may stand and watch it rage and churn, and around it on all sides rising
the mountains of the Bavarian Alps, which are not so near as to crowd
you. Mountains smother me as a rule.

Jimmie obligingly took us at once to the Hofkirche, to get to which we
passed under the Triumphal Gate, erected by the citizens on the occasion
of the entry of the Emperor Francis I. and the Empress Maria Theresa, to
commemorate the marriage of Prince Leopold, who afterward became the
Emperor Leopold II., with the Infanta Maria Ludovica. This magnificent
arch is of granite and will last thousands of years. It reminded me of
the Dewey Arch in New York--it was so different.

The Emperor Maximilian I. directed in his will that the Hofkirche should
be built, and in the centre of the nave he is represented kneeling by a
sumptuous bronze statue, surrounded by the statues I had come to see.
Jimmie declared that the marble sarcophagus upon which the statue of
Maximilian is placed was "worth the price of admission," but Jimmie's
opinion is of no value except when he is accidentally right, as in this
instance. He studied this and the monument of Andreas Hofer, whose
remains are buried here, under a magnificent sarcophagus of Tyrolese
marble, leaving us to our bronze statues.

I found my King Arthur perfectly satisfactory, much to my surprise, for
I am always prepared to be disappointed. Some of the statues are
ridiculous in the extreme, but these monstrosities served the better to
emphasise the dignity of King Arthur's pose and the nobility of his
countenance.

Just after you leave the Hofkirche, you find yourself just opposite to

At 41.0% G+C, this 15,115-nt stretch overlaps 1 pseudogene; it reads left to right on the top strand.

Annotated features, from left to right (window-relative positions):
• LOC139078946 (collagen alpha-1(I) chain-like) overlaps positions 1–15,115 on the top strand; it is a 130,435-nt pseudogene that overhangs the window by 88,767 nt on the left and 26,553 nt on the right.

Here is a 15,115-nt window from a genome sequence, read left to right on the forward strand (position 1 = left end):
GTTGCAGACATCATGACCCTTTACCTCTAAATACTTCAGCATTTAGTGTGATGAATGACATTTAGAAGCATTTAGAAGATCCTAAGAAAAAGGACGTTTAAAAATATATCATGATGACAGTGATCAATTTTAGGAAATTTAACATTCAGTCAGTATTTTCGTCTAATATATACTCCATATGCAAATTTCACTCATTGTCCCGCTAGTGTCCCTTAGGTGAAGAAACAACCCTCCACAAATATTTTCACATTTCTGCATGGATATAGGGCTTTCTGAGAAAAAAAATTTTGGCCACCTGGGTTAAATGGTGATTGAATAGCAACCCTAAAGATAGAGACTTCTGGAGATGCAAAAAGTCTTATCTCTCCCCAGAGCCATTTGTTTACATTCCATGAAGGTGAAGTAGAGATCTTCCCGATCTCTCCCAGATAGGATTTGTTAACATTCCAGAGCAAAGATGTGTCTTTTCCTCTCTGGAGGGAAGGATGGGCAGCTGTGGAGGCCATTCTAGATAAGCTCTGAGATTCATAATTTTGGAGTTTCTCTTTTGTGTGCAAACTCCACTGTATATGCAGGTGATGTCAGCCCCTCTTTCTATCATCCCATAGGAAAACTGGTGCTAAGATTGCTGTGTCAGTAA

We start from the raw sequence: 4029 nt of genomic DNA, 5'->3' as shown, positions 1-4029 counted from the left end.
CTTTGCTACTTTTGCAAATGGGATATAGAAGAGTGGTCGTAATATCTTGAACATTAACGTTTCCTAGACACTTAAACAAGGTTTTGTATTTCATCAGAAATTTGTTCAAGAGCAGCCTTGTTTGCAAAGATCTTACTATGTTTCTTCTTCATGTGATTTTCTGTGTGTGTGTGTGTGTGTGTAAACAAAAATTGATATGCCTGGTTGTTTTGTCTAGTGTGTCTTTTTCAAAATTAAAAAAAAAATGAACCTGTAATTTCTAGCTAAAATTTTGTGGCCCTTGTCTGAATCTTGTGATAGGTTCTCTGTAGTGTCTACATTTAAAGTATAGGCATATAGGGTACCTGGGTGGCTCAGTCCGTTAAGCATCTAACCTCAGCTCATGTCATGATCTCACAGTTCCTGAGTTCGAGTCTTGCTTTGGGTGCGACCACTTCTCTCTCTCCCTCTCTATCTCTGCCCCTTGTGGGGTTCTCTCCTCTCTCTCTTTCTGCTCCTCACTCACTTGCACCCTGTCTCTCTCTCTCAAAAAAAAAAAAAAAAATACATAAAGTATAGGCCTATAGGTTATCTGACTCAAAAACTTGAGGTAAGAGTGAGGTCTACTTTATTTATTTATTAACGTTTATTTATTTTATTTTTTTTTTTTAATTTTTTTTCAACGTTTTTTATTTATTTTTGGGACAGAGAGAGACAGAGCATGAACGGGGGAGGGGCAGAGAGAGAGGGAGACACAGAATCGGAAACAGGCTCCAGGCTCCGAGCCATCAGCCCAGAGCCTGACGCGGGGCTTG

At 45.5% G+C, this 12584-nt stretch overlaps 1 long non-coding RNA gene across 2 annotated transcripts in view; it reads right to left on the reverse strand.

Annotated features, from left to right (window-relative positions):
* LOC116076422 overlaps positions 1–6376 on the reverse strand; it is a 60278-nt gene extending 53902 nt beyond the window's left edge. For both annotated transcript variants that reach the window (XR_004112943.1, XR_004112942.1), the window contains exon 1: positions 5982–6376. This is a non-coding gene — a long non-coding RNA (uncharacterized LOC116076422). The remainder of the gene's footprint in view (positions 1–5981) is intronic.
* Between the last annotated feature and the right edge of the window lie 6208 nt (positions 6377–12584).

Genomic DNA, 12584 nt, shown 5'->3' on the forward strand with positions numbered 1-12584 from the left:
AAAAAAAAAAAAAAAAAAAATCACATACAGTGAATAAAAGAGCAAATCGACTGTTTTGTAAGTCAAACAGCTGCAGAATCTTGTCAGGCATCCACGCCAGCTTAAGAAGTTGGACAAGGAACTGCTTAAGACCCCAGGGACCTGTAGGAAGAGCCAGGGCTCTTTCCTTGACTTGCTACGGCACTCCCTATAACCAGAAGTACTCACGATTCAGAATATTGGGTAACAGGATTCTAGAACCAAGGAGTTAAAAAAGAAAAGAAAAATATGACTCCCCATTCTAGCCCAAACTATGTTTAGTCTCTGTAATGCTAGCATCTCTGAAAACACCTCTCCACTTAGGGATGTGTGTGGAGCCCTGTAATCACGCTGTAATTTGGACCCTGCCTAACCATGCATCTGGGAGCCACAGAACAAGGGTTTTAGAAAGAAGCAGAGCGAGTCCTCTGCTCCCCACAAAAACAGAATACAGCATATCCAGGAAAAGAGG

the "Golden Dachl," which the natives tell you is a roof built of pure
gold, but which the skeptical declare to be copper gilded. This roof
covers a handsome Gothic balcony and blazes as splendidly as if it were
gold, as Bee and Mrs. Jimmie preferred to believe. It is said to have
cost seventy thousand dollars, and was built by Count Frederick of
Tyrol, who was called "The Count of the Empty Pockets," to refute his
nickname.

While we were taking infinite satisfaction in this little history, we
lost Jimmie. He emerged presently from a handsome shop near by followed
by a man bearing a large box.

"What have you been buying, Jimmie?" we demanded, suspiciously.

"Only a replica of Maximilian's statue," he answered, blandly.

"You mean a 'copy,' my darling," I corrected him, sweetly.

Now Jimmie loves a fight and so do I, so we immediately offered battle
to each other, Jimmie insisting on his replica, and I declaring that a
replica meant that the same artist must have made both the original and
the second article, which when made by another craftsman became a
"copy."

Jimmie got red in the face and abusive, while I remained cool and
exasperating. I was getting even with Jimmie for everything since Paris.

But conceive, if you can, my utter humiliation when, upon arriving at
the hotel, I discovered that the box contained, not Maximilian, but my
dear King Arthur, and that Jimmie had bought it for _me!_

I really cried.

"Jimmie," I said in a meek and lowly voice, "you are an angel--a bright,
beautiful, golden angel, and from now on, I'll call this a
replica,--when I'm talking to a wayfaring man. And I'll never, never
fight with you again!"

"Then gimme back that bronze man!" declared Jimmie. "If you give up the
battlefield I'll start home to-morrow!" Which shows you where I got
encouragement to be "ungentlemanly," as Jimmie calls me.

Innsbruck is the capital of Tyrol, and the whole country of Tyrol is
like a picture-book. Its history is so stirring, its country so
beautiful, its people are so picturesque. There are any number of dainty
little lakes lying in among its mountains, which are accessible to the
tourist, and therefore semi-public, by which I mean not as public as the
Swiss or Italian lakes. But up the Inn River a few miles, and completely
hidden from the tourist, being out of the way and little known to
Americans, there lies the most lovely lake of all, the Achensee, and all
around it the Tyrolese peasants, as they ought to be allowed to remain,
simple, primitive, natural. We wanted to see them dance. So regardless
of whether an iron bound itinerary would take us there next, we folded
away our maps, put our trust in our little yellow coupon ticket book,
and started for the Achensee. From the moment we began to see less of